Last week saw the Swiss National Bank offer absolutely no hints about the prospects of tightening in the foreseeable future. The SNB was surprisingly relaxed about the currency’s recent strength, though, as it once again described the franc as merely being “highly valued.” But in a somewhat dovish move, the SNB lowered its inflation forecasts for 2019 and 2020 while suggesting that “the pace of growth is expected to slow slightly.” In contrast, Mario Draghi, the European Central Bank President, was quite bullish on Eurozone inflation outlook yesterday, when he said the ECB sees ‘relatively vigorous pick-up in underlying inflation’ and that ‘domestic price pressures are strengthening.’ His comments caused the euro to rise.
The EUR/CHF has gained ground as speculators have been reminded once again that the ECB and SNB’s interest rates will likely go their separate ways for a while – with the former set to hike at the end of next summer while the latter is expected to remain on hold for the foreseeable future. So, the fundamental outlook for the EUR/CHF remains bullish in the long-term, as the disparity between monetary policies of the two central banks grow. Even if the franc were to strengthen further and the EUR/CHF falls, say, below 1.10 again then the SNB is very likely to intervene by scooping up euros and dollars aggressively. So, whichever way you look at it, the downside for the EUR/CHF looks to be limited.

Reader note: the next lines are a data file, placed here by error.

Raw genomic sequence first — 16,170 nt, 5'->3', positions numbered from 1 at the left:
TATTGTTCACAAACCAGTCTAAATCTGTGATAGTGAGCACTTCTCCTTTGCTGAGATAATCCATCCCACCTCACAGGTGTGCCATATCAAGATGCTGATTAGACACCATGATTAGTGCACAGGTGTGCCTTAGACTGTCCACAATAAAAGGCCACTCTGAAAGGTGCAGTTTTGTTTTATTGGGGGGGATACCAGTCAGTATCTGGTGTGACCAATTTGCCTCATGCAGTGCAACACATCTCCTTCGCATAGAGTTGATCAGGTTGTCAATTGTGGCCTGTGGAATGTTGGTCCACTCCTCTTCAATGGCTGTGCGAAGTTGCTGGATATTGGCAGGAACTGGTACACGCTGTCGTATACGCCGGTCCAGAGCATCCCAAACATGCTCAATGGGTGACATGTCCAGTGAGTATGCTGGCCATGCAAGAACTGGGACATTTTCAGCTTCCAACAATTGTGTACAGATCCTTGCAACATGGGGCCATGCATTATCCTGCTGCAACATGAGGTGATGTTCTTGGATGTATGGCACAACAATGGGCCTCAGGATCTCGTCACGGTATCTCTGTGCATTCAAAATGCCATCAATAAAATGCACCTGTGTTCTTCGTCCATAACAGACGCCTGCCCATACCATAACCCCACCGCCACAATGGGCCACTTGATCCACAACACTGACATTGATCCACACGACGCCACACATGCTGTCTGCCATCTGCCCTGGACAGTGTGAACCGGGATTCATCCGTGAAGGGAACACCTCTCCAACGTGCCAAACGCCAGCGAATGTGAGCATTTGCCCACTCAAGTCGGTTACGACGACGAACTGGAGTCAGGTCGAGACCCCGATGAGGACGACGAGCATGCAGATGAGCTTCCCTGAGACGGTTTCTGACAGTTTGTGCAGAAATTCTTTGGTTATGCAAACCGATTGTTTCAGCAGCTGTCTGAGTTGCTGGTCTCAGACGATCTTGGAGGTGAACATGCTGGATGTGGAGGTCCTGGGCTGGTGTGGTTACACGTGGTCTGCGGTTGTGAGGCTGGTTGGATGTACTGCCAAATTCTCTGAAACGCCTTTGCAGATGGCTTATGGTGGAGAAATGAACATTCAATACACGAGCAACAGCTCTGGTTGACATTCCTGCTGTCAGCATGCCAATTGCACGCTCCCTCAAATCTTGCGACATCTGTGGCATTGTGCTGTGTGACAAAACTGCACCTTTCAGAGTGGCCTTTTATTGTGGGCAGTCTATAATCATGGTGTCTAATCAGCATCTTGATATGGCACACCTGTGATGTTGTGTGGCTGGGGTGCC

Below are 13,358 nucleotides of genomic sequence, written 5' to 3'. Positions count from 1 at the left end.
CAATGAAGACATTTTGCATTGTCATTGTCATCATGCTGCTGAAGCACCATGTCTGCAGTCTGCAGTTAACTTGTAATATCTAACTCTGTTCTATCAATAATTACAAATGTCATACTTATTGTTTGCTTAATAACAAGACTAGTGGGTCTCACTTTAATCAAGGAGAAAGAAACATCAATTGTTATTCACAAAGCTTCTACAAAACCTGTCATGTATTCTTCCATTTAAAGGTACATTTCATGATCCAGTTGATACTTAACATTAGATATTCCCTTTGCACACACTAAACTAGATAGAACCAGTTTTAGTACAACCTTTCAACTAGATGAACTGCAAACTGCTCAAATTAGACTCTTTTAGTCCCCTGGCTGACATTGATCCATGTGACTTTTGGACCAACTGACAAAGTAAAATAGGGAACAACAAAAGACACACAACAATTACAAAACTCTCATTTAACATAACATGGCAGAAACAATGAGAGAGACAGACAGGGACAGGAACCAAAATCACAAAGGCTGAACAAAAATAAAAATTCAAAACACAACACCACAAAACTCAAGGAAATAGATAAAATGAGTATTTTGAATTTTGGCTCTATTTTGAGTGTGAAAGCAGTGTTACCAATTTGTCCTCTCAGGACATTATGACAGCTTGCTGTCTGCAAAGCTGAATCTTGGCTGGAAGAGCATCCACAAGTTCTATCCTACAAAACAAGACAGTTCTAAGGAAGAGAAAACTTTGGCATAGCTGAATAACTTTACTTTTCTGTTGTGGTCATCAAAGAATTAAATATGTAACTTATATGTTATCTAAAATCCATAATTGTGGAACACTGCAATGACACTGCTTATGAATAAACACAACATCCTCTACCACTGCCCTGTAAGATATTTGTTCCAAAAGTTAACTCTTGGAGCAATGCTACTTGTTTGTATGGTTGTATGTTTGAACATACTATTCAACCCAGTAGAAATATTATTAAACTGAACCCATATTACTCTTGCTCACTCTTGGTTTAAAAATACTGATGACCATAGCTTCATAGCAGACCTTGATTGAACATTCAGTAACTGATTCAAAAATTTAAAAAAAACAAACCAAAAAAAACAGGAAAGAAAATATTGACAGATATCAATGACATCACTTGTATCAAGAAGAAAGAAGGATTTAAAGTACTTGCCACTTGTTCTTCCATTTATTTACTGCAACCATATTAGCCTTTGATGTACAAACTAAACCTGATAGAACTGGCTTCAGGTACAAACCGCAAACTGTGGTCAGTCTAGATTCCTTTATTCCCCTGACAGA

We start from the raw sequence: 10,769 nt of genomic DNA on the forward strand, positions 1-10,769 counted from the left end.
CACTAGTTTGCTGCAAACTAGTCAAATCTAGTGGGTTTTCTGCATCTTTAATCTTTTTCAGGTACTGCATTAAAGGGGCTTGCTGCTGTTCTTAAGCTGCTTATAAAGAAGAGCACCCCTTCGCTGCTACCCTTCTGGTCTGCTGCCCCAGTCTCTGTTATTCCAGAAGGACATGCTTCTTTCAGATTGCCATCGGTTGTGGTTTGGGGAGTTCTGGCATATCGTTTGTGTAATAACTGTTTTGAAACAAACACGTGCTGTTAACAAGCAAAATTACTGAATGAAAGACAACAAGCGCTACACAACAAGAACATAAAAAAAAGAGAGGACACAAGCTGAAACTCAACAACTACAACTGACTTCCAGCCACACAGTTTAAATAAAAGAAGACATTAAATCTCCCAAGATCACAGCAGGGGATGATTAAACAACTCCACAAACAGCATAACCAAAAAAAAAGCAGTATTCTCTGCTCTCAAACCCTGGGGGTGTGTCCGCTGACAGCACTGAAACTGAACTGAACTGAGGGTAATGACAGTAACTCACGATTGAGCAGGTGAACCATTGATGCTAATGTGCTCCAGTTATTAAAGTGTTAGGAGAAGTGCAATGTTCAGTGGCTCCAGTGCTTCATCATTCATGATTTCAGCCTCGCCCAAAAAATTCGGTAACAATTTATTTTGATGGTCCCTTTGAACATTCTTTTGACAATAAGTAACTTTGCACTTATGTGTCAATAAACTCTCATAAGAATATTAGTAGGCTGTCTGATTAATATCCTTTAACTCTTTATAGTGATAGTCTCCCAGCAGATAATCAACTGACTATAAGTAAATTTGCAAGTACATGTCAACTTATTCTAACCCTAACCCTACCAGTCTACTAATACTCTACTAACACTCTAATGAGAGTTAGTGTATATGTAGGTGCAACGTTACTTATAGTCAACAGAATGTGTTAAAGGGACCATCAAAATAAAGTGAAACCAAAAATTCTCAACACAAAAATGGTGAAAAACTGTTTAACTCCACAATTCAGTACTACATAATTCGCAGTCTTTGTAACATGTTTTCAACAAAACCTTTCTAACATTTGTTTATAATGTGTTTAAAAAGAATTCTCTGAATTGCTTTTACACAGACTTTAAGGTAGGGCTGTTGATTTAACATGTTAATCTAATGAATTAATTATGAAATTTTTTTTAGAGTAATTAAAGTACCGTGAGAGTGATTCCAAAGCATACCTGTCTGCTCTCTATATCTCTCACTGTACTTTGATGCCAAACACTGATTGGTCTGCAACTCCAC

From a technical perspective, the EUR/CHF is showing further bullish price action as it has done ever since holding its own above long-term support at 1.12. It has now climbed above short-term resistance in the 1.1300-1.1335 range. However as we go to press, the EUR/CHF had reached another potential resistance around 1.1370, a level which had been support and resistance in the past. So, there was a possibility for a short-term pullback here. However, it appears as though a low has been formed, so we expect the dips back to support levels to be bought. For extra confirmation, we would like the EUR/CHF now to make a higher high above 1.1450. In doing so, it will have broken its bearish trend line and also the 50-day moving average.
This bullish outlook would become invalidated in the event rates were to break below 1.1200 in the coming days and weeks, although the odds of a bullish breakout will fall sharply should 1.1300 break on a daily closing basis now. So, ideally (from a bullish point of view) it would be best if the EUR/CHF stays above 1.1300 now.